- Hip Resurfacing: Hip resurfacing is done in an attempt to preserve existing bones. Resurfacing involves capping the existing ball joint with a metal covering to improve range of motion and mobility. As in other hip replacement surgeries, a rod is inserted into the femur and capped with a metal ball joint replacement. Unlike other surgeries, hip resurfacing does not require removal of the top of the femur. The bone is reshaped and the ball cap is fitted over the existing bone. This procedure is done more often in younger patients and those without major bone loss. Hip resurfacing surgery is a possible consideration for patients with severe hip arthritis. Hip resurfacing has been recommended to patients who are younger, and may face multiple surgeries over the course of their lifetime.
- Girdlestone: In some patients, typically ones with severe mental and physical handicaps such as cerebral palsy, hip fractures occur due to spastic movement of the leg(s), or even from positioning them in bed by caregivers. The typical candidate for a Girdlestone procedure is one who does not walk at all, and will never walk. The procedure is done to relieve pain, and to improve quality of care. The procedure involves the complete removal of the fractured head and proximal (nearest the hip) portion of the femur; to the extent it is involved. The end of the bone is covered with muscle to provide a cushion between the femur and the socket. This creates a form of "soft" joint or "false" joint, and cannot tolerate weight-bearing.
Recovery after Hip Surgery:
Recovery from any of the type of Hip Surgery may take several months to a year, depending on the type of surgery involved and the patient's overall health and age. Full recovery from hip resurfacing is usually shorter than replacement surgery and full mobility is expected within two to three months of the procedure. In the first six weeks following all three surgeries, individuals will have very limited mobility and normal daily activities such as driving should be avoided until their doctor approves increased activity. Physical therapy after hip surgery is shown to speed the recovery process and increase strength and mobility.
Alternatives to Hip Surgery:
There are other operations that can be useful in treating hip disease:
- Hip fusion (Arthrodesis): was frequently performed before the era of hip replacement. The hip ball is fused to the pelvis. This is a single-operation, permanent-cure for the painful hip. Lost hip motion is made up by extra movement of the knees and spine. You must have a normal spine, normal knees, and a normal opposite hip for Arthrodesis to be even considered. Few people today will accept the inconvenience of a stiff hip joint. It is usually only offered to very young people whose work involves heavy manual labor.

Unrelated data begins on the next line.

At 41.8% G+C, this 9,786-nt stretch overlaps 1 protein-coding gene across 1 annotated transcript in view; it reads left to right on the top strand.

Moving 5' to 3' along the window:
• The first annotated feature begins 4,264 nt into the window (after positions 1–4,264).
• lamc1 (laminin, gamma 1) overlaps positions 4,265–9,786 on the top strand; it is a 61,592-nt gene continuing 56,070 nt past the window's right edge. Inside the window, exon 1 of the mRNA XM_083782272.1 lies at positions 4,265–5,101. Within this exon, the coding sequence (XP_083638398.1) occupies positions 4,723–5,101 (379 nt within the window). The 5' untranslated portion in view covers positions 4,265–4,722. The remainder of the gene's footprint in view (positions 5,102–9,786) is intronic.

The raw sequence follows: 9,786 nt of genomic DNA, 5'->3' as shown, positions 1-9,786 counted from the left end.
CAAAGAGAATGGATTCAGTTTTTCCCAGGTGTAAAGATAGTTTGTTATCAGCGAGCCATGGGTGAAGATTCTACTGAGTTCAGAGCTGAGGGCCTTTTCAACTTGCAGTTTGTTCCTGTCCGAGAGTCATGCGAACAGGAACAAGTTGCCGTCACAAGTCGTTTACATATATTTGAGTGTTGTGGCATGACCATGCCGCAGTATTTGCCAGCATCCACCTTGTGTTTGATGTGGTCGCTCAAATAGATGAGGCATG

- Core Biopsy: It involves removing a core of bone about one quarter-inch in diameter from the femoral head using a coring device. It is used in the earliest stages of osteonecrosis (see Introduction to Hip Disease) in the hope that it will allow the blood supply to return to the femoral head. Some doctors report 85% success rate with this procedure, but generally the results are much less optimistic. Because there is a danger of fracturing the weakened bone, patients have to be on crutches for six weeks. If the procedure is unsuccessful, you will almost certainly need a hip replacement.
Hip Surgery in India:
The Hip Surgery is a success story that has enabled thousand of global patients from all over the world to live fuller and more active lives. The Indian orthopedic surgeons can replace a painful dysfunctional joint with a highly functional, long- lasting prosthesis. Over the past half- century Hip Surgery in India has been very successful rendered with best services with quality of international benchmark.
The Orthopedic surgeons and doctors in India provide cost effective Hip Surgeries at hospitals (accredited by JCI and other quality assurance groups) which are one of the finest medical centres in the world. The patients receive the scrupulous healthcare and free consultation services and the final surgery performed with no delays.
They are trained and worked in some of the prestigious medical centres in the developed nations. They have a good success rate and are world renowned medical professionals known to cater service both India and abroad. The Hip Surgery in India is available at various hospitals in the following cities with latest amenities and state-of-art-facilities.
And besides, India has world heritage places and exotic beaches, where the patients can rejuvenate while they recover following any orthopedic surgery.
The Cost of Hip Surgery in India:
Significant cost difference is the key in bringing patients all across the world for Hip Surgery in India. India is not only cheaper but offers quality service in terms of treatment and service. Cost is often the deciding factors for international patients coming for any Hip Surgery in India.
Hip Replacement Surgery
Hip Arthroscopy Surgery
Some of the common countries from which patients travel to India for surgery are: